Upgrading an existing Intercity installation to the new installer

Development Apr 29, 2019

Two days ago, I posted about the updated and simpler installation method I shipped into Intercity's master branch: Updated installing Intercity to a single command. The new command works great on a fresh new Ubuntu LTS. πŸ•ΊπŸ’ƒ

However, if you've previously installed Intercity via the intercity-server command as described in the previous docs/installation.md, you'll have to perform some additional steps as the database setup is different. You'll have to migrate your current database into the database of the new installation. You definitely don't want to loose al your precious app configuration settings and secrets!

What you'll have to do is the following. I'll explain each step in details below.

  1. Export the current Intercity database via pg_dump.
  2. Stop your current Intercity installation.
  3. Install the new Intercity via the new installation procedure.
  4. Import the database from your previous installation into the new one.

Before you perform the above steps: make sure you have a backup of your server. For example by using the backups/snapshots feature of your VPS provider or Cloud.

You can also copy the directory /var/intercity/shared/postgres_data to /var/intercity/shared/postgres_data_backup for example:

$ sudo cp -r /var/intercity/shared/postgres_data /var/intercity/shared/postgres_data_backup

Ok, so here we go:

Export the current database

Look up the Docker container ID of your current Intercity installation:

$ sudo docker ps

You should see something like this:

db76d2869d40	local_intercity/app	"/sbin/boot"

"db76d2869d40" is the container ID of your current Intercity installation. Use it in the next few commands to access a shell in that running container, export the database, and bring it back to your host system:

$ sudo docker exec -it db76d2869d40 bash
(container) # su intercity
(container) $ cd /home/intercity
(container) $ pg_dump -U intercity -d intercity -f intercity.sql
(container) $ exit
(container) # cp /home/intercity/intercity.sql /shared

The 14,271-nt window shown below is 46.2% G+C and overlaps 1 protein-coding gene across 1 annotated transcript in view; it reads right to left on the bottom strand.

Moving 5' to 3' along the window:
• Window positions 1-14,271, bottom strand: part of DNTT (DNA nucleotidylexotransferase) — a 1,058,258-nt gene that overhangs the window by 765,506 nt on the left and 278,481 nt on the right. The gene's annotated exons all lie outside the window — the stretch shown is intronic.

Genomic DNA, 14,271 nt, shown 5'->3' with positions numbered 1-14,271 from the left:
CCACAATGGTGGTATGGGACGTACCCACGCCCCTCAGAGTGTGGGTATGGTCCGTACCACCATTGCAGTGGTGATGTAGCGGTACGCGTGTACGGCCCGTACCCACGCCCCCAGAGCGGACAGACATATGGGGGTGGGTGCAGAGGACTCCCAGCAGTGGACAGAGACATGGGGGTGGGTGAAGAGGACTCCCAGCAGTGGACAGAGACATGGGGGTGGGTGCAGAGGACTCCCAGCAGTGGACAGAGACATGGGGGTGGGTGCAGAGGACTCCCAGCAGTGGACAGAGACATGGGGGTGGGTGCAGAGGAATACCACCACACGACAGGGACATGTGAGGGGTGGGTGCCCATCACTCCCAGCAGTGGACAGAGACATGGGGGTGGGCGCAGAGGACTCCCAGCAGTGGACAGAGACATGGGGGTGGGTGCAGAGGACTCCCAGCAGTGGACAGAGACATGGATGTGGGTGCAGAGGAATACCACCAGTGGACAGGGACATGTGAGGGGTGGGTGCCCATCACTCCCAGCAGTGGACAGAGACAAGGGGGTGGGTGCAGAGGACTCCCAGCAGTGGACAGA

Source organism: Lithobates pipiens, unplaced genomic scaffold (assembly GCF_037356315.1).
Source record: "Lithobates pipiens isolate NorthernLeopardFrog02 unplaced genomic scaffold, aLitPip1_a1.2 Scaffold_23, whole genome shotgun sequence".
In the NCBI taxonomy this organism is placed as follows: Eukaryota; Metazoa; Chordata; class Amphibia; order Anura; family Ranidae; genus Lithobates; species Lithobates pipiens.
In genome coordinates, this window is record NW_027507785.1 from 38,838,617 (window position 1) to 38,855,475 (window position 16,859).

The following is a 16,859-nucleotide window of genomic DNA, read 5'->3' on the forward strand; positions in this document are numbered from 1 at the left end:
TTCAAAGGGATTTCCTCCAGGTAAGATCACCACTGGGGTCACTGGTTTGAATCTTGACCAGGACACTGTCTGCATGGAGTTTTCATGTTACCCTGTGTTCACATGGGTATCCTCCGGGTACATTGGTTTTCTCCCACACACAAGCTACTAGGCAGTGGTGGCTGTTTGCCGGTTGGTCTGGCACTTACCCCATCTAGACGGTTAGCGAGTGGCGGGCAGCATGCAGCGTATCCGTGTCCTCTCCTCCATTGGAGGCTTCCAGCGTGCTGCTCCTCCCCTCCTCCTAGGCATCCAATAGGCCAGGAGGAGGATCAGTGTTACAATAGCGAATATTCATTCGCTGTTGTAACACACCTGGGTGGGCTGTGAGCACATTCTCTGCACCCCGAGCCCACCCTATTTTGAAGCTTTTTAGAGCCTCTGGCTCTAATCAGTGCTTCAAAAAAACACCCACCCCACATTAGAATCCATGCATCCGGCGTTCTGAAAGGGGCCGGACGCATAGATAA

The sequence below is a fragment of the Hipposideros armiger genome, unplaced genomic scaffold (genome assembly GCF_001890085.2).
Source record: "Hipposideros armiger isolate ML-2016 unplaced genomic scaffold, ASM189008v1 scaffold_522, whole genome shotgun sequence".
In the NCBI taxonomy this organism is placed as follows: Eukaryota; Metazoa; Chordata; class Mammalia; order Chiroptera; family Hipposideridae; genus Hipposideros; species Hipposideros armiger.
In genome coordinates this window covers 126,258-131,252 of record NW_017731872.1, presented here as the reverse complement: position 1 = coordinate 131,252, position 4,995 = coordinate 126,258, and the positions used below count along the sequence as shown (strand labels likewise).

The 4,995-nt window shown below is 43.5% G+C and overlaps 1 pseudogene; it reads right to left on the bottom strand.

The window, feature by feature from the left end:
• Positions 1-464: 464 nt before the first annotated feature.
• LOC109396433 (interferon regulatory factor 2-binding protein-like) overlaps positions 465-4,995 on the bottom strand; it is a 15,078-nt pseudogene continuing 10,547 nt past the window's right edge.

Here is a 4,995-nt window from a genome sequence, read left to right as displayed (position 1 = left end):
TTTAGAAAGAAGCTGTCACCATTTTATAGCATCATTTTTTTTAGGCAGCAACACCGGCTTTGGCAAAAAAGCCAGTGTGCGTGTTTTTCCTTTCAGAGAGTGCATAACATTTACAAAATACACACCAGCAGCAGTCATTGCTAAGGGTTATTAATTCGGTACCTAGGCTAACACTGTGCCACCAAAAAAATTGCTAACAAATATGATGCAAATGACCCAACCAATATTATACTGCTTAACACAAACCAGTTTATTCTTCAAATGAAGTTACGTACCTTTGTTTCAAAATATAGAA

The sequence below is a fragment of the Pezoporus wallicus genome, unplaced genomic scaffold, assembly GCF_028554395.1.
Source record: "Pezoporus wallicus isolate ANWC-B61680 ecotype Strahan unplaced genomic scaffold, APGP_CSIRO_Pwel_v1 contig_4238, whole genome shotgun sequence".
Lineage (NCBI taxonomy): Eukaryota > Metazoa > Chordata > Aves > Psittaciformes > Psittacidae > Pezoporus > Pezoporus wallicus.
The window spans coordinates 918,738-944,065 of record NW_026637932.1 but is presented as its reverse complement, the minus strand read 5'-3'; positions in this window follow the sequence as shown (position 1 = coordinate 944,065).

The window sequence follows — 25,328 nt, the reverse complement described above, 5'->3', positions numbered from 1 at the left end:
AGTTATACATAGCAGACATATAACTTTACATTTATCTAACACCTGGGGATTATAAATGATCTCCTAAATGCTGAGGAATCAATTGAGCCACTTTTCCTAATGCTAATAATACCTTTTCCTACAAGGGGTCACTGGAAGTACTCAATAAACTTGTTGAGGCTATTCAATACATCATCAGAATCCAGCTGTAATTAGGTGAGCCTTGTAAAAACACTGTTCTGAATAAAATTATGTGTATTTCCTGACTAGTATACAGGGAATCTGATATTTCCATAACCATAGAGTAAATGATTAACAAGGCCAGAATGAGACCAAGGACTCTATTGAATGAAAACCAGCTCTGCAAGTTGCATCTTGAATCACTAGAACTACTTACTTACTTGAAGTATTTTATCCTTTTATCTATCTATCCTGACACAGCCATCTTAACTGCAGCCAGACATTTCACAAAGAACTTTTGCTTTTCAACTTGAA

(container) # exit

You have now succesfully exported the database from your current Intercity environment into a file intercity.sql in /var/intercity/shared on your host system. We'll use this file in one of the next steps to import into your new Intercity installation.

Stop your current installation

You can safely stop your current Intercity with the following command, using the container ID you fetched in the previous steps:

$ sudo docker stop db76d2869d40

Install Intercity via the new installation procedure

$ mkdir intercity
$ wget https://raw.githubusercontent.com/intercity/intercity-next/master/scripts/bootstrap.sh
$ sudo bash bootstrap.sh

After a few minutes your installation is running and the "Create your first user" screen should be visible on the domain name you've configured. Please verify that you see the "Create your first user" screen to ensure your new installation is fully booted up!

Import your Intercity database

Now we're going to import the intercity.sql database into the new Intercity installation.

Run the following commands to do so:

$ sudo -s
# cat /var/intercity/shared/intercity.sql | docker-compose exec db psql -U postgres -d intercity

You should see a lot of output in your terminal. This indicates that the database is being imported. You probably see a lot of errors in this output, telling you relations or indexes already exist. This is fine, as the clean bootstrapped database from the new Intercity install already created those. This command is now only importing the data.

To check if the import was succesful: head over to the URL that your Intercity installation is hosted on. Instead of the "Create your first user" screen, you should now see the regular login screen again. If you see the login screen: import succesful!

Awesome! I hoped this procedure worked for you. If not, or if you're getting errors: let me know!


Michiel Sikkes

I'm the co-founder and CTO at Firmhouse, a software platform to run Product as a Service and Hardware as a Service business models.

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